Mentorship for Women in STEM
Mentorship plays a pivotal role in most professional careers and holds a special significance for women in science, technology, engineering and math (STEM).
There has been a significant increase in the number of women participating in STEM fields over the past few decades. Their contributions to various advancements and breakthroughs are also gaining well-deserved recognition. Yet despite these accomplishments, the gender gap within STEM still prevails, highlighting the need for concerted efforts to promote equity and inclusion.
The persistence of the gender gap in STEM is attributed to a complex interplay of factors. Some of these include societal stereotypes, biases and systemic barriers that have historically discouraged or limited the participation of women in these fields. These obstacles have also contributed to a scarcity of role models and a lack of female representation at senior levels, which can, in turn, deter young women from pursuing STEM careers.
The Importance of Mentorship
Mentorship has emerged as a pivotal strategy for narrowing the gender gap and creating a more balanced representation in STEM.
Women who are mentored gain access to valuable guidance, advice and recommendations for promotions. A study by Catalyst found that women who are mentored, especially by senior-level mentors, are more likely to move up the corporate ladder. These experienced professionals also offer insights into career development, provide guidance on overcoming obstacles and share strategies for achieving success in projects and initiatives.
Mentorship also helps build confidence among women in the workforce. By having someone to turn to for advice and support, new professionals can develop a greater belief in their abilities and a clearer understanding of the opportunities available to them. In fact, an analysis by Moving Ahead and Deloitte found that 87% of mentors and mentees feel empowered by their mentoring relationships and have developed greater confidence. This feeling of empowerment can be a powerful tool for breaking down the psychological barriers that might discourage women from pursuing or persisting in STEM careers.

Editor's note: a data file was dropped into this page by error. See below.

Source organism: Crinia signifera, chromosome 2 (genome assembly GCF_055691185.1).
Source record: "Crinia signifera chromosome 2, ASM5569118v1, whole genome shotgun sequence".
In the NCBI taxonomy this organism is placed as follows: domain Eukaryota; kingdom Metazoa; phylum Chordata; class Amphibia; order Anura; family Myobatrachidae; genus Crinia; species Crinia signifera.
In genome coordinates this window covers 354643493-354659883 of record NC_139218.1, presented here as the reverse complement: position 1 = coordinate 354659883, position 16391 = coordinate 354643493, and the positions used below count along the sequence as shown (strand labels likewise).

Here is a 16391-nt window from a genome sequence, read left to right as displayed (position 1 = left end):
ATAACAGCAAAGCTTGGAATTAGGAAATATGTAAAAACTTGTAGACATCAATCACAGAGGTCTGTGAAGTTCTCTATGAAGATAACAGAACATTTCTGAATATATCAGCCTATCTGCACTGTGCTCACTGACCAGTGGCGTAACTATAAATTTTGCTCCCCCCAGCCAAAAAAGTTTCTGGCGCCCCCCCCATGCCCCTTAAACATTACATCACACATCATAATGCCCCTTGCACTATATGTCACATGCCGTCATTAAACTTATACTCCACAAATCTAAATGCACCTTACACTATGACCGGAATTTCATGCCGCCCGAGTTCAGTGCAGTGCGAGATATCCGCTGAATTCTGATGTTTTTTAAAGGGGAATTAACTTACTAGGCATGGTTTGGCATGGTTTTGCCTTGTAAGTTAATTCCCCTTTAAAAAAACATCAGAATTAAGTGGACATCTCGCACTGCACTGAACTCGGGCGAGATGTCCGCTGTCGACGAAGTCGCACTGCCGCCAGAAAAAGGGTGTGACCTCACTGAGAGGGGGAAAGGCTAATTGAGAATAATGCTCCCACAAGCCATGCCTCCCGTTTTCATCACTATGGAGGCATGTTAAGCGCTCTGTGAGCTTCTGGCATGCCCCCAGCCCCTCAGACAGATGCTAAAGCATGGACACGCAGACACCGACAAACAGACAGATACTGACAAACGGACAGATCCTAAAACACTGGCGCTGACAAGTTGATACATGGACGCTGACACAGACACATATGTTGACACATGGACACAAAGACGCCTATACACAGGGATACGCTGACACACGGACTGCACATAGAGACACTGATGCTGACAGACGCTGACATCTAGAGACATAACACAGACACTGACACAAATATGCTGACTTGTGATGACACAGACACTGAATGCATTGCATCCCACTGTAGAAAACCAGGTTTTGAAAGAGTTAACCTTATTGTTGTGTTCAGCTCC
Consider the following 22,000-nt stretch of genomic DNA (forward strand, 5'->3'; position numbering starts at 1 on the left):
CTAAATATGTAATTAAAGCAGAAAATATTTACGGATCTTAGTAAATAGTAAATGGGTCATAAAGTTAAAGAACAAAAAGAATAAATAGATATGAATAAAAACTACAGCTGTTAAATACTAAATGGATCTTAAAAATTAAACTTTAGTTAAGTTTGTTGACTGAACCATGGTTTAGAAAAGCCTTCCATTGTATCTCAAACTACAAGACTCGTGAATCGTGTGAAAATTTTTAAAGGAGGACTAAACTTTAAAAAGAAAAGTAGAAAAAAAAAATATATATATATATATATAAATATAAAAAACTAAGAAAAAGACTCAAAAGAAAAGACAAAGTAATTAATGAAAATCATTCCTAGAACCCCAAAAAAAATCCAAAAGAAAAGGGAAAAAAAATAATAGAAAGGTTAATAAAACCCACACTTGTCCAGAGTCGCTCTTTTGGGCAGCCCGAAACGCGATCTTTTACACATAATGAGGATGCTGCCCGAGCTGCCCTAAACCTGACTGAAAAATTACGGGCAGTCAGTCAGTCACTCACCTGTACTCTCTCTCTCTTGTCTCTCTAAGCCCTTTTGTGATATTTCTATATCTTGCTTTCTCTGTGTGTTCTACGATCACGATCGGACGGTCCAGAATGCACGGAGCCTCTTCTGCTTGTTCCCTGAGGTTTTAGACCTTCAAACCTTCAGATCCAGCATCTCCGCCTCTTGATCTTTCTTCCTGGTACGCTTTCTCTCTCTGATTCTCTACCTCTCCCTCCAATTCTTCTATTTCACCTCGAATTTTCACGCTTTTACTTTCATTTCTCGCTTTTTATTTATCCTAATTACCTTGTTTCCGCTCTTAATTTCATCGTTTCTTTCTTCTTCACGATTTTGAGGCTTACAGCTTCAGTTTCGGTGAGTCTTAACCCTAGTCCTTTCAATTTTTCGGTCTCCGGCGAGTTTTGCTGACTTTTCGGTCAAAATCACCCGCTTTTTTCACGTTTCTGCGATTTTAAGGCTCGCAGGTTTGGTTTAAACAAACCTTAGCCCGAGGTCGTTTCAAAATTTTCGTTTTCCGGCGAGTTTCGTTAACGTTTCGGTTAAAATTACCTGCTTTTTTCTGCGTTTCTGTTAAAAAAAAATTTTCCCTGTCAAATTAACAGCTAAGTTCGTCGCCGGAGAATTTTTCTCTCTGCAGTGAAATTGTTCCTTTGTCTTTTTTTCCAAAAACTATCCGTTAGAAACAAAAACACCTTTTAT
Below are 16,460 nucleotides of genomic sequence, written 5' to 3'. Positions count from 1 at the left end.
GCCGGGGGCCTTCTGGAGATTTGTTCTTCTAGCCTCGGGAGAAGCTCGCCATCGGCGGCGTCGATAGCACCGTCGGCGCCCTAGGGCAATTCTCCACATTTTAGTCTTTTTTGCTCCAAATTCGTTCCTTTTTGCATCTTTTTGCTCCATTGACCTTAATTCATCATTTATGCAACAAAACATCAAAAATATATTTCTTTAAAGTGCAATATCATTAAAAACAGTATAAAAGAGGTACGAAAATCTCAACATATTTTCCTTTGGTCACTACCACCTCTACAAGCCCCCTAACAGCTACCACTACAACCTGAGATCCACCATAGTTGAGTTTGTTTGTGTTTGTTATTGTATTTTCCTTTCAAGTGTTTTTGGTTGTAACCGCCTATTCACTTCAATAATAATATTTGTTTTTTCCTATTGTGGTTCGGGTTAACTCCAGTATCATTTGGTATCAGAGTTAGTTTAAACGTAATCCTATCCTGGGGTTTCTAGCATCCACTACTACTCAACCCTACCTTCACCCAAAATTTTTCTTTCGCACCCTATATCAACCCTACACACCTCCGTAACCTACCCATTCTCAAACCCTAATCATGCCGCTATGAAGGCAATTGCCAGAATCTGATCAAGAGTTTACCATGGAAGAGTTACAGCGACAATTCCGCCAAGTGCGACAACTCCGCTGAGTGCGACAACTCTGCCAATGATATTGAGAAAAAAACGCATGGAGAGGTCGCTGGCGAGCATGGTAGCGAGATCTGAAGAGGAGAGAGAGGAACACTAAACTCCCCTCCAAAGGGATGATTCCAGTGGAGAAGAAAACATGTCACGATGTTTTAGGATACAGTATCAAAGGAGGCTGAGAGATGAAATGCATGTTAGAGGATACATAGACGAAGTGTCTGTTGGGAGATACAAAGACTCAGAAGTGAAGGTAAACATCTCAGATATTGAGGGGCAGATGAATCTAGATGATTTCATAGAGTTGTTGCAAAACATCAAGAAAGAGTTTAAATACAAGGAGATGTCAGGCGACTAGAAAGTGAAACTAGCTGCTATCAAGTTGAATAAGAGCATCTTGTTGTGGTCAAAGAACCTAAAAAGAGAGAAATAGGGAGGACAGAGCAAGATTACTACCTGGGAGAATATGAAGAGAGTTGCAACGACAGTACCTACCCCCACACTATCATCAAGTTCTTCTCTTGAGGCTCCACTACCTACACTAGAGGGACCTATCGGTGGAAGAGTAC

Women can expand their professional networks through mentorship. In male-dominated fields, these networks can be essential for accessing job opportunities, collaborative projects and avenues for career advancement. A study conducted by the Bureau of Labour Statistics and Yale University indicates that 70 percent of all jobs are found through networking. By connecting with mentors, women gain entry to a broader circle of colleagues, peers and potential collaborators, thereby increasing their visibility and influence within the field.
Mentorship programs can actively contribute to changing the broader culture within STEM environments. Cornell University’s School of Industrial and Labor Relations found that mentoring programs boosted minority representation at the management level by 9% to 24%. The same study found that mentoring programs also dramatically improved promotion and retention rates for minorities and women – 15% to 38% as compared to non-mentored employees.
Empowerment through mentorship is not just theoretical; it’s a practical and actionable avenue to transform the landscape of women in STEM.
By community, for community
The importance of mentorship for women in STEM is what inspired SCWIST to create MakePossible, an online community that connects everyone in STEM and helps them learn, share and grow with each other.
Registration for MakePossible is always free, and by signing up, you’re joining a vibrant ecosystem that values diversity, supports growth and paves the way for everyone in STEM to succeed.
If you’re ready to join a warm and inviting community, sign up for MakePossible by SCWIST. Together, we’ll create a world where everyone in STEM can excel.